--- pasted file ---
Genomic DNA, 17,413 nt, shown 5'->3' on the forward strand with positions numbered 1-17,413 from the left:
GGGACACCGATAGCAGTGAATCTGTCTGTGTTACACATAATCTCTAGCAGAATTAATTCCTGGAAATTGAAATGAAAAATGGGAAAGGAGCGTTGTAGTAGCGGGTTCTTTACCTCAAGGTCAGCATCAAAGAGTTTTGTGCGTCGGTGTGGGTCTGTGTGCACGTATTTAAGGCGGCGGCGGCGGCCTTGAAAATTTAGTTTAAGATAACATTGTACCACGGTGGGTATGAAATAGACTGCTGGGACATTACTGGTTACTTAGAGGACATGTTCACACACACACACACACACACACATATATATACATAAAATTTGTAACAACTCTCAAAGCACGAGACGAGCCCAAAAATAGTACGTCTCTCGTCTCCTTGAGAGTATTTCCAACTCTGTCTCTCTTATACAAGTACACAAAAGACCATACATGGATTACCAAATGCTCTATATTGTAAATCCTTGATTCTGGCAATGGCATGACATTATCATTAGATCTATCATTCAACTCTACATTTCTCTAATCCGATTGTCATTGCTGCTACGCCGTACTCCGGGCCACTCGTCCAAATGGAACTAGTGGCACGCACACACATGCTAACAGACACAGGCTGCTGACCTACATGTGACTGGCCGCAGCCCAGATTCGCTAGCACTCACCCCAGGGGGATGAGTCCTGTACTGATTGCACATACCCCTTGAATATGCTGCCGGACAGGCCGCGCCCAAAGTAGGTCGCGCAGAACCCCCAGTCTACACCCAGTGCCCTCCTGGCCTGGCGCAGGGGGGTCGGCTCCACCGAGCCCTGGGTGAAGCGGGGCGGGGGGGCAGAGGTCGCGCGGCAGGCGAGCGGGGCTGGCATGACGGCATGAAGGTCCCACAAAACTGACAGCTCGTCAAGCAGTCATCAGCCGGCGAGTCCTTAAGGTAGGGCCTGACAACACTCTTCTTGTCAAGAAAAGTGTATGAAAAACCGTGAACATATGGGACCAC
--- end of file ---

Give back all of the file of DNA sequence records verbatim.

Genomic DNA, 17,413 nt, shown 5'->3' on the forward strand with positions numbered 1-17,413 from the left:
GGGACACCGATAGCAGTGAATCTGTCTGTGTTACACATAATCTCTAGCAGAATTAATTCCTGGAAATTGAAATGAAAAATGGGAAAGGAGCGTTGTAGTAGCGGGTTCTTTACCTCAAGGTCAGCATCAAAGAGTTTTGTGCGTCGGTGTGGGTCTGTGTGCACGTATTTAAGGCGGCGGCGGCGGCCTTGAAAATTTAGTTTAAGATAACATTGTACCACGGTGGGTATGAAATAGACTGCTGGGACATTACTGGTTACTTAGAGGACATGTTCACACACACACACACACACACACATATATATACATAAAATTTGTAACAACTCTCAAAGCACGAGACGAGCCCAAAAATAGTACGTCTCTCGTCTCCTTGAGAGTATTTCCAACTCTGTCTCTCTTATACAAGTACACAAAAGACCATACATGGATTACCAAATGCTCTATATTGTAAATCCTTGATTCTGGCAATGGCATGACATTATCATTAGATCTATCATTCAACTCTACATTTCTCTAATCCGATTGTCATTGCTGCTACGCCGTACTCCGGGCCACTCGTCCAAATGGAACTAGTGGCACGCACACACATGCTAACAGACACAGGCTGCTGACCTACATGTGACTGGCCGCAGCCCAGATTCGCTAGCACTCACCCCAGGGGGATGAGTCCTGTACTGATTGCACATACCCCTTGAATATGCTGCCGGACAGGCCGCGCCCAAAGTAGGTCGCGCAGAACCCCCAGTCTACACCCAGTGCCCTCCTGGCCTGGCGCAGGGGGGTCGGCTCCACCGAGCCCTGGGTGAAGCGGGGCGGGGGGGCAGAGGTCGCGCGGCAGGCGAGCGGGGCTGGCATGACGGCATGAAGGTCCCACAAAACTGACAGCTCGTCAAGCAGTCATCAGCCGGCGAGTCCTTAAGGTAGGGCCTGACAACACTCTTCTTGTCAAGAAAAGTGTATGAAAAACCGTGAACATATGGGACCAC